|Course Type||Course Code||No. Of Credits|
Semester and Year Offered: Monsoon/ Winter Semester, as required
Course Coordinator and Team: Dr Budhaditya Das
Email of course coordinator: firstname.lastname@example.org
Environmental law and policy is a comparatively newer field of study in India and yet it has significantly shaped the country’s natural and developmental landscape. The course introduces students to the architecture of legislations and policies governing India’s environment. The course will discuss the normative and conceptual underpinnings of environmental law and jurisprudence. It will draw upon the Constitution of India as a living document and outline the ways in which the legislature and the judiciary have relied on it while trying to conserve the biophysical environment. The course will underline the multi-scalar nature of environmental governance and discuss the role of formal institutions, local and global communities in managing forests, water resources, biodiversity and ecosystems. The critical role of India’s judiciary in shaping the field of environmental governance will be discussed, through public interest litigations (PILs) and landmark judgments.
Course objectives/ Learning outcomes:
Brief Description of Main Sections
Unit 1: Justice
In this unit, students will be introduced to the idea of justice, and its connections with liberty, equality, rights and fraternity. The conception of justice that emerges from a critical reading of India’s Constitution (in particular, the part on Fundamental Rights) will be discussed in the light of theories and theorists of justice within political studies. Through case studies and landmark judgments of the Supreme Court, the unit will outline how normative conceptions of social and environmental justice have shaped environmental law and jurisprudence in India.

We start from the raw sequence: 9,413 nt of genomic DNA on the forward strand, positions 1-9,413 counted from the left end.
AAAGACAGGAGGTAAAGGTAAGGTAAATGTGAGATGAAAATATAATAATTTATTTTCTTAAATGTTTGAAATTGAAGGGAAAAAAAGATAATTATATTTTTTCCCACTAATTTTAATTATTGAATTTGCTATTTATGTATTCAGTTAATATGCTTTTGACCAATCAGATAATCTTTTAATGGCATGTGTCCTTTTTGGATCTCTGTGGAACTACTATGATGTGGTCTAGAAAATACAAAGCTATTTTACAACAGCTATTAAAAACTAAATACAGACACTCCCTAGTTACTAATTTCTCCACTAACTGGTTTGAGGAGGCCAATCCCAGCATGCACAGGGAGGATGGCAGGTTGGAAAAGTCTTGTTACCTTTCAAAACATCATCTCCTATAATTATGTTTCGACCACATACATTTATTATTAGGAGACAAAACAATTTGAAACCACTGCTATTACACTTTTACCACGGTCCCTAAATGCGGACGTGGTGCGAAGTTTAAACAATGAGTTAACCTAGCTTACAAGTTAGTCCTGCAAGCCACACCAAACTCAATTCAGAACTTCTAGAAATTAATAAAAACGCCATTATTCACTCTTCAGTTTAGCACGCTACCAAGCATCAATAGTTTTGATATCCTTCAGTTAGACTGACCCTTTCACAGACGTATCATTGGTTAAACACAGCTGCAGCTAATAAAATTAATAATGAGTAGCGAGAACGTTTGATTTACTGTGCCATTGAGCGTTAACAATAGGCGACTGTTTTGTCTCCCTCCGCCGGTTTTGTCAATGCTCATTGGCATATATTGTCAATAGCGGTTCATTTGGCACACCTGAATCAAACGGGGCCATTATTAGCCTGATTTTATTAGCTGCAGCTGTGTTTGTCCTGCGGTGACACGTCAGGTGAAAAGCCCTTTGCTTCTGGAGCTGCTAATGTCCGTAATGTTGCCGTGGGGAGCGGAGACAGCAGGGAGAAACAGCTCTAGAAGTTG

Unit 2: State and Governance
Through classroom discussions and readings, the unit will discuss the theoretical foundations and empirical studies of the state, with reference to the Global South. The unit will focus on the scholarship within anthropology and political science which theorises the contentious relations between state, citizens and civil society. The unit will focus on those formal and state institutions that are involved in environmental governance, including community institutions, forest and land bureaucracies, and pollution control boards. The unit will critically examine processes of decentralisation, participation and democratic decision-making within the context of natural resource management and governance.
Unit III: Laws and Jurisprudence
The final unit of the course discusses the national, sub-national legislations and jurisprudence that has developed around environmental concerns in India in the last five decades. Laws around air and water pollution, forests and biodiversity conservation will be critically examined in terms of their objectives, regulatory methods and limitations. Appellate court judgments will be analysed for their attempts to secure environmental and social justice for marginalised groups, such as the urban poor and forest-dependent communities. Judicial innovations like Public Interest Litigations (PILs) and institutions like the National Green Tribunal will be discussed for their role in (re)shaping the politics of environmental governance.